Jessie Robertson reviews Dark Corridor #1…
From the author of Clover Honey and 8 ½ Ghosts, RICH TOMMASO, comes an all-new ONGOING SERIES set in the fictional coastal city of RED CIRCLE—a city totally controlled by mobsters—who, after decades of wielding power, are silently being picked off oneby- one by unidentified female assassins. Like a Goodfellas script re imagined by Quentin Tarantino, this sprawling crime-adventure will keep you guessing and tuning in for more month after month!
First issues are always a tough book because it needs to succeed on so many levels; introduce the characters of the book, the universe they live in, the rules in which they live by, plus be engaging, plus have killer artwork, or at the very least, have something unique that catches readers attention. The worst thing a first issue can be is “good” or “fine” or “average.” Because those aren’t the books that excite people and more than likely get better as the series goes on but those are the ones readers drop like a bad habit.
Dark Corridor is a new book by Rich Tomamaso that’s looks to have 2 crime stories in it per issue; this one features “The Red Circle”, a story about a lost dog covered in blood who befriends an ex-cop who’s as dirty as a nun’s thoughts, and “Deadly Daughters” an interrogation of a crook on the operation table who seems to have thought he saw a ghost. As Tommasso states in the letters/editorial section, both stories have been fine tuned and honed into longer pieces so it looks like both stories (which end open-ended) will continue on for some time.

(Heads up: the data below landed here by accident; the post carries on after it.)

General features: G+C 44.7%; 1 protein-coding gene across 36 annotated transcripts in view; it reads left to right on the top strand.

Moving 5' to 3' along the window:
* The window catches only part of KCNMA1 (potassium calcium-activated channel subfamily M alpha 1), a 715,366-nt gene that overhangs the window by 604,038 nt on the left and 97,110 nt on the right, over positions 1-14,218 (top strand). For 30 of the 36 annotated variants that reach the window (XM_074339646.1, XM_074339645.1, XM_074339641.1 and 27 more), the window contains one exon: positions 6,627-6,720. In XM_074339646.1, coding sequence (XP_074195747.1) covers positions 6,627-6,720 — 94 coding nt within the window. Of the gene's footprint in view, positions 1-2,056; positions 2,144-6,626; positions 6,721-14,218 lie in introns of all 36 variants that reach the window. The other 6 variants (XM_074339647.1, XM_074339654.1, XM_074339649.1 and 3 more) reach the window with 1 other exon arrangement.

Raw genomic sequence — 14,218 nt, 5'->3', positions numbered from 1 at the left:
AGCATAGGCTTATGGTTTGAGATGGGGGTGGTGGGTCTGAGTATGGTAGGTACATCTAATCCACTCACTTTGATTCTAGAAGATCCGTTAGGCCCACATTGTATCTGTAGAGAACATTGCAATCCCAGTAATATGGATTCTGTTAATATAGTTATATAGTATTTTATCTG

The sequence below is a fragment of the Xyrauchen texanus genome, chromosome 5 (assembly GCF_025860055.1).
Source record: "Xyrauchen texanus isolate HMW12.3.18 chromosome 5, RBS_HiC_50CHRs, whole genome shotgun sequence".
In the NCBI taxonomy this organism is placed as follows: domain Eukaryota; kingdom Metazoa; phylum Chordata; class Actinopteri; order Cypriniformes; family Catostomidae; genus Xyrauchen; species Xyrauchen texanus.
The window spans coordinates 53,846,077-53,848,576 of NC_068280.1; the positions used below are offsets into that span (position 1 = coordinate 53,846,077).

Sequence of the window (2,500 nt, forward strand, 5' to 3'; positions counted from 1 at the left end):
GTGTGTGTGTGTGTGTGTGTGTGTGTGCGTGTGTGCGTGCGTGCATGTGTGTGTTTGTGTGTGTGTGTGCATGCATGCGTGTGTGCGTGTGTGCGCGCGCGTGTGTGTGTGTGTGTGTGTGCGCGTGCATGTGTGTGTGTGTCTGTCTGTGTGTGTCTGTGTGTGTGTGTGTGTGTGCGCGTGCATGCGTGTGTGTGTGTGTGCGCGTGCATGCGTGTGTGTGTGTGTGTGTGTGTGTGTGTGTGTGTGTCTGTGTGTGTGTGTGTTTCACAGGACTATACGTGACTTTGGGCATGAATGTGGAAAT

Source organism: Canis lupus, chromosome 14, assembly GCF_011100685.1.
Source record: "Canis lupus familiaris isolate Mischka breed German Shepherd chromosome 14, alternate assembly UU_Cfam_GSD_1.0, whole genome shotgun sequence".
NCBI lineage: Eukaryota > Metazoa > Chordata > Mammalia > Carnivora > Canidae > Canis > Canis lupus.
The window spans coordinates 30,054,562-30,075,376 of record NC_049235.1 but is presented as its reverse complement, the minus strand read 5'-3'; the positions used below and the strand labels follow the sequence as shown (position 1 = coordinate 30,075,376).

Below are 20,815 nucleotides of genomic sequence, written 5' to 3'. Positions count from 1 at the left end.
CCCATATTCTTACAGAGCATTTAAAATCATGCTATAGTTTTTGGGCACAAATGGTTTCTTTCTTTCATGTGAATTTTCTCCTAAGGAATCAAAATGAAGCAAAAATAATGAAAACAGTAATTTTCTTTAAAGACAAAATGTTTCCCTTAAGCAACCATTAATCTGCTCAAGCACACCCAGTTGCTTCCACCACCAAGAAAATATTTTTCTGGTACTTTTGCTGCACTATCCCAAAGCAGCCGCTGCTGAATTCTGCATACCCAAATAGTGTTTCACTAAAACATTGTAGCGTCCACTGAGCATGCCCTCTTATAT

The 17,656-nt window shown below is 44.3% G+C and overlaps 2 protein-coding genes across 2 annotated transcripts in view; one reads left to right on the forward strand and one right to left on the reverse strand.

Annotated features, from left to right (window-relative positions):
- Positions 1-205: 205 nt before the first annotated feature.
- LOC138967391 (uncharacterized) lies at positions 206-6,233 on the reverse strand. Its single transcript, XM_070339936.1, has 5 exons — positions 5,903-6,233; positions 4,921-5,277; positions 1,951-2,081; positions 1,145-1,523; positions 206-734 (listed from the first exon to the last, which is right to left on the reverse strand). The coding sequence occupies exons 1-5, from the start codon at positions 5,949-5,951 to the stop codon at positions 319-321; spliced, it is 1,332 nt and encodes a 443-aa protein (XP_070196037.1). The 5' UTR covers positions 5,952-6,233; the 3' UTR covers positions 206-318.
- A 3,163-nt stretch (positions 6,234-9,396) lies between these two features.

The artwork is very 1950’s, square-jawed males and closer to a cartoon serial look than modern comic book style, but the settings and dialogue feel somewhat present, especially “The Red Circle” while “Deadly Daughters” has a bit of that timeless feel like Batman: The Animated Series did. I definitely liked Red Circle more as a first issue; it drops you into a situation that you learn about as the main character does, which is a fun way to read a book. Deadly Daughters felt very re-hashed material (like the interrogation scene in Usual Suspects) but Tommasso stated it was originally from the viewpoints of these angry , vengeful women and their victims; I think I would have like to have seen that viewpoint but I do understand the narrative advantage it gives you as the omniscient narrator giving your audience the first pieces to a bigger tale; and it juxtaposes the viewpoint of the first story brilliantly so I’m ready to see where this goes.
So, where does Dark Corridor fall in the First Issue category? Well, I think; its got its own unique hook and way of telling it’s story that grips you just enough to come back for another helping next month.
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